“What is the actual problem?” Leigh Sales confronts Turnbull over citizenship changes.

Video via ABC

Malcolm Turnbull was last night forced to defend controversial changes to Australian citizenship laws on ABC’s 7.30 program.

The Prime Minister was grilled by host Leigh Sales about what prompted the sudden overhaul, announced on Thursday by the Federal Government.

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Under the changes, successful applicants will need to have been a permanent Australian resident for four years, demonstrate greater English language proficiency, prove their commitment to the nation and honour “Australian values”, though it remains unclear how the latter will be assessed.

Opening the interview on Thursday evening, Sales posed a simple, pointed question to the Prime Minister: “What is the actual problem you are trying to fix here?”

“What we’re doing is reinforcing the citizenship which is at the foundation of our nation, ours the most successful multicultural society in the world…” Mr Turnbull replied.

“If it’s so successful, what’s the problem?” said Sales.

malcolm turnbull leigh sales citizenship
"What is the actual problem you are trying to fix here?" Image: ABC.

Pressing the Prime Minister on the motivation for the changes, Sales raised a speech he gave on multiculturalism in February, in which he reportedly made no reference to issues around English language proficiency or "Australian values" among new citizens.

"What's changed in the 10 weeks since then, other than your growing need to shore up your political stocks?" she said.

Prime Minister Turbull dismissed the question as "cynical".

“I’m disappointed that you’re so cynical but I’m used to it,” he said, going on to argue that "the vast majority of Australians" support the need for action on those issues.

"It's been very carefully considered, I can assure you," he added.

The new measures, which according to Turnbull have been developed by cabinet over "months", will require applicants to demonstrate that they have integrated into Australian society, for example by joining clubs or by providing evidence that their children are enrolled in school.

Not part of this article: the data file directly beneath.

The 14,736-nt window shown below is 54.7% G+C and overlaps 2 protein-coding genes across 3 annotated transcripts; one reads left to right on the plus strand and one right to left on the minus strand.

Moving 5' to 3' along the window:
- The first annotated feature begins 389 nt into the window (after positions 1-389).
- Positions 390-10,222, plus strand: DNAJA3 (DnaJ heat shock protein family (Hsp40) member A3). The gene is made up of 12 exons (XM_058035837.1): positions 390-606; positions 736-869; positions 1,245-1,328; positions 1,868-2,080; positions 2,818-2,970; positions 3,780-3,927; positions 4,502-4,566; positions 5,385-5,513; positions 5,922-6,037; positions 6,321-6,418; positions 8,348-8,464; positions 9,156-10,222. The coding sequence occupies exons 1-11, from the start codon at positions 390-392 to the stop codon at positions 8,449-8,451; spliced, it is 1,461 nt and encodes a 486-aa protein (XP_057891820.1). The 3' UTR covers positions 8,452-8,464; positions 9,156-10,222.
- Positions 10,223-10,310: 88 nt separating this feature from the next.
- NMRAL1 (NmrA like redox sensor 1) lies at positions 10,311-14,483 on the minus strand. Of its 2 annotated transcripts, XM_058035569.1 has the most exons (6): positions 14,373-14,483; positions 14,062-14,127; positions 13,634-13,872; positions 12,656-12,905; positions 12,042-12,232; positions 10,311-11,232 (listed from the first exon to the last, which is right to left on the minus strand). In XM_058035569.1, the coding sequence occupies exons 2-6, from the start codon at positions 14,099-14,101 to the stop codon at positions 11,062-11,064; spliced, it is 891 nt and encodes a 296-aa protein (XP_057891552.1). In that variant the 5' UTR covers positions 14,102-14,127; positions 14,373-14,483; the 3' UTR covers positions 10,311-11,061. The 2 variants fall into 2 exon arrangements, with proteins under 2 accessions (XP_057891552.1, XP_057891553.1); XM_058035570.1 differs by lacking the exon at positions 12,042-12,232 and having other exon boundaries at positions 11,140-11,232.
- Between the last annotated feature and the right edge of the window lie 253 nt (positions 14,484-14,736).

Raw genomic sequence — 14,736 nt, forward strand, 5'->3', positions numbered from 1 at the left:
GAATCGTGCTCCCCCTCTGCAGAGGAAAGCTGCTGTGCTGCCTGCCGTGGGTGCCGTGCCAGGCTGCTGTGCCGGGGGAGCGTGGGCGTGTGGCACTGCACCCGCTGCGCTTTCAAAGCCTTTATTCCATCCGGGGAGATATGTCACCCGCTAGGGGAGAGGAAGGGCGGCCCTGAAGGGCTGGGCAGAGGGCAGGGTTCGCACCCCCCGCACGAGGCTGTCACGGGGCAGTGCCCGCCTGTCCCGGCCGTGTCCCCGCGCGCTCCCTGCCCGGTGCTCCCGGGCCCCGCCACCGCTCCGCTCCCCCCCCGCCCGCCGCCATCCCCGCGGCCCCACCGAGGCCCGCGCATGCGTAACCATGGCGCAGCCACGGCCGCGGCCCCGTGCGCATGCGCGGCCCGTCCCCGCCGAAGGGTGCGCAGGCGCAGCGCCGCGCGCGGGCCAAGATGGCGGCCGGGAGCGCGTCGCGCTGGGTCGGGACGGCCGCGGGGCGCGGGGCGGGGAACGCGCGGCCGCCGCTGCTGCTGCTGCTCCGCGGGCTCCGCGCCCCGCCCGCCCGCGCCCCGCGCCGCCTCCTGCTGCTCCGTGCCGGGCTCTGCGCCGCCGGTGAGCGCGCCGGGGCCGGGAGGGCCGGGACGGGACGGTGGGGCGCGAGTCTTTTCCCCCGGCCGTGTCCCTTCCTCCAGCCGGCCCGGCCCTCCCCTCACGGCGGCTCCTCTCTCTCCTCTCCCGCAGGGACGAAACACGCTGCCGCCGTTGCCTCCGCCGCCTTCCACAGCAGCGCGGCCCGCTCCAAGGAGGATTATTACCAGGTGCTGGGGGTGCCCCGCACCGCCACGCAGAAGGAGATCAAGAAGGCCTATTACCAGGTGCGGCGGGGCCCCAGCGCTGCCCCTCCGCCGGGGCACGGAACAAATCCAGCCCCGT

A more stringent, stand-alone English language test will also be introduced, which will include "reading, writing and listening" components.

Discussing that topic during the interview, Sales posed the example of Westfield CEO Frank Lowy, a man who had "little English" when he arrived in Australia in 1952, and would have not likely achieved citizenship under the new requirements.

"Is that the sort of Australian we’re happy to miss out on?” she said.

The Prime Minister again dismissed the question, and said “perfectly fair and in their interest” for applicants to have a competent level of English.

malcolm turnbull leigh sales citizenship
Image: ABC.

On the issue of "Australian values", Sales questioned whether Christianity's unequal treatment of women would adhere to them - "wives submit to your husbands, and so forth," she said.

Prime Minister asserted that "respect for women and children, and respect for the equal rights of women" are central to Australian society.

“I’m surprised you’re challenging this on the ABC, but there it is," he added. "I don’t think your heart’s in it actually, Leigh. I think you agree with me.”

The proposed changes will be introduced to parliament following public consultation, which closes on 1 June 2017.

The government has said new measures will apply to those applying for citizenship on or after 20 April 2017, the day they were publicly announced.

Several members of the opposition have criticised the announcement, including Senator Penny Wong who accused the Prime Minister of making the changes primarily for his own political purposes.

"This looks to me like the change you make when you want people to notice," Senator Wong told AM.

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